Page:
Brokat AG is in negotiations with investors, looking for a new influx of cash. But questions remain about the future of the German electronic commerce software maker, named one of Europe’s 30 hottest technology companies for 2001 by Time Magazine but now awash in red ink.
Brokat posted a net loss of 824.4 million euros in the second quarter (US$700 million at the exchange rate for June 30, the last day of the quarter being reported), including one-time write-offs of 735.2 million euros “due to the current market climate and subsequent decline in technology valuations,” the company said in a statement released Tuesday. Brokat reported a 75.2 million-euro loss in the corresponding quarter last year.
Revenue for the second quarter amounted to 28.2 million euros, up 28 per cent from the 22.1 million euros earned during the same period last year.
The company cancelled a conference call to discuss the quarterly financial results planned for Tuesday, to avoid jeopardizing ongoing talks with investors, said spokesman Reiner Jung. He declined to offer more details on the talks.
“It’s just horrible,” said Massimo Pezzini, a research director at Gartner Inc. in Rome. “I think that Brokat is an ambitious company; they had a big plan to conquer the world, and probably what they did was to be too aggressive.”
He referred to Brokat’s purchase last year of two U.S. software companies, Blaze Software Inc., and GemStone Systems Inc., for a total of some US$831.7 million.
“And also they invested heavily in order to have a broad worldwide sales organization, and that probably was too much,” Pezzini continued. “So they started burning cash, and they hit the problem of the economic slowdown in the United States and in Europe as well. This is the reason why their financials are so horrible.”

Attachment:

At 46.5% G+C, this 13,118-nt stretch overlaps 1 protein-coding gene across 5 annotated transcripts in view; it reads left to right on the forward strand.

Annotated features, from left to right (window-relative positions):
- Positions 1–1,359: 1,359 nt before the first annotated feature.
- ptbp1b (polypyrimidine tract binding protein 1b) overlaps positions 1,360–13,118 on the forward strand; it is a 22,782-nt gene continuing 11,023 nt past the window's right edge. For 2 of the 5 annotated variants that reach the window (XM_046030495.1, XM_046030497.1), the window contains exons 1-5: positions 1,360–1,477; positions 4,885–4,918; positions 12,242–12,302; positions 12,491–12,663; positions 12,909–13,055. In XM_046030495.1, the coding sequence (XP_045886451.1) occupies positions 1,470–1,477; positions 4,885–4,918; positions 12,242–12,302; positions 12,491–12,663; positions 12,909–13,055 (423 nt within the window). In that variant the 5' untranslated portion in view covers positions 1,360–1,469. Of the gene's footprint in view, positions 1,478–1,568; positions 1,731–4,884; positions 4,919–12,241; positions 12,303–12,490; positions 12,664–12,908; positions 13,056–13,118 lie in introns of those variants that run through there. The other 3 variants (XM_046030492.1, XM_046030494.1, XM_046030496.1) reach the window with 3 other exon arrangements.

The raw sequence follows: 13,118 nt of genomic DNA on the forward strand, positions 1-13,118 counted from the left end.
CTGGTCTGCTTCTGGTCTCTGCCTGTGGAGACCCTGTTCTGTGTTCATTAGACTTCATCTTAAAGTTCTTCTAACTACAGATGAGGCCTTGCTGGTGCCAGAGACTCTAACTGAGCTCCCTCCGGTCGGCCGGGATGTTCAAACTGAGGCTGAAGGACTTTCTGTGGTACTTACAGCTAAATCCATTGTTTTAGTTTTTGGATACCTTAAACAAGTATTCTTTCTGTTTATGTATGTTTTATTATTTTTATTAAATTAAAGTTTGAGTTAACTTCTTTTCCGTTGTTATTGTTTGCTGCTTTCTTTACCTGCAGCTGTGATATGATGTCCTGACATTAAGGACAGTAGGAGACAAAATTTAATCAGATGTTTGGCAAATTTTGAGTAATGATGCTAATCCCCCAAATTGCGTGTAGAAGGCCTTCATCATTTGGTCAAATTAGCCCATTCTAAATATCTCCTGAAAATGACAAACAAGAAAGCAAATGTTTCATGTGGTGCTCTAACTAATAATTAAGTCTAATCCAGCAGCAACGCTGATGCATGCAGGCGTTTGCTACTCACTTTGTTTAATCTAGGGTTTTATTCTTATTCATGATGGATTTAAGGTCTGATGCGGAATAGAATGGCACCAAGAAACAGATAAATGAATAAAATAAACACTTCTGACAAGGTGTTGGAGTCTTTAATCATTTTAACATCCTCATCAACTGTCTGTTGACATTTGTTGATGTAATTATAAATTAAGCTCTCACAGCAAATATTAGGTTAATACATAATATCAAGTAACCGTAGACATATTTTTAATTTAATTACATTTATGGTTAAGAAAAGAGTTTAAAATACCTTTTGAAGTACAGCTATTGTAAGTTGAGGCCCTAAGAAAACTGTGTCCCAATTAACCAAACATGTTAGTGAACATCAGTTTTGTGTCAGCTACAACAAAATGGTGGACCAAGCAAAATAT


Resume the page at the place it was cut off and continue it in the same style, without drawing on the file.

The company has launched a restructuring program that will include about 300 job cuts and the closure of several offices outside the United States and Germany, Brokat said. Global restructuring will include reorganizing the company into three independent business units: Brokat M-Business software, Brokat Financial Applications software, and Brokat Advisor rules management technology.
“My suspicion is that they will have to sell the company,” said Pezzini. “They have money for one more quarter probably … They desperately need investors. And the fact that they made this big write-off in this quarter might mean that they are cleaning the books for selling the company. Probably someone is willing to give them money because of the technology, but is not willing to take on all of the costs.”
“If this famous white knight doesn’t turn up to save the company, which we can’t really expect, then (a sell-off or a breakup) is a prospect,” agreed Robert Mutschler, a research director at Forrester Research Inc. in Frankfurt. “One possibility is that Siemens (AG), which relies quite strongly on Brokat in many areas, might takes the parts it likes out of Brokat.”
Siemens, which is cooperating with Brokat on the development of mobile payment (m-payment) technology, acquired a three per cent stake in the company in October.
Heavy investment in m-payment won’t pay off in the short term, said Michelle de Lussanet, an analyst with Forrester in Amsterdam. “Overall, the potential of mobile payment is far greater than what we’re going to see it be for the first five years or decade.”
Mobile payments across Europe totaled 101 million euros in 2000, she said, a sum Forrester is forecasting will reach 26 billion euros by 2005.
“It’s a sizeable jump, but just to put that in perspective, 26 billion euros is one-half of one percent of consumer spending, so it’s not that much,” she said. “We’re translating that as being a slow start.”
But Brokat has solid prospects beyond the m-payment experiment, including in the financial applications area, where it does some 80 per cent of its business, Jung said.
“The financial industry has got a little consolidation right now, as all industries are currently not investing that much in IT spending, but the market is quite interesting,” he said.
Despite the downturn, Brokat is continuing to sign up new customers, Jung said, citing Landesbank Baden-W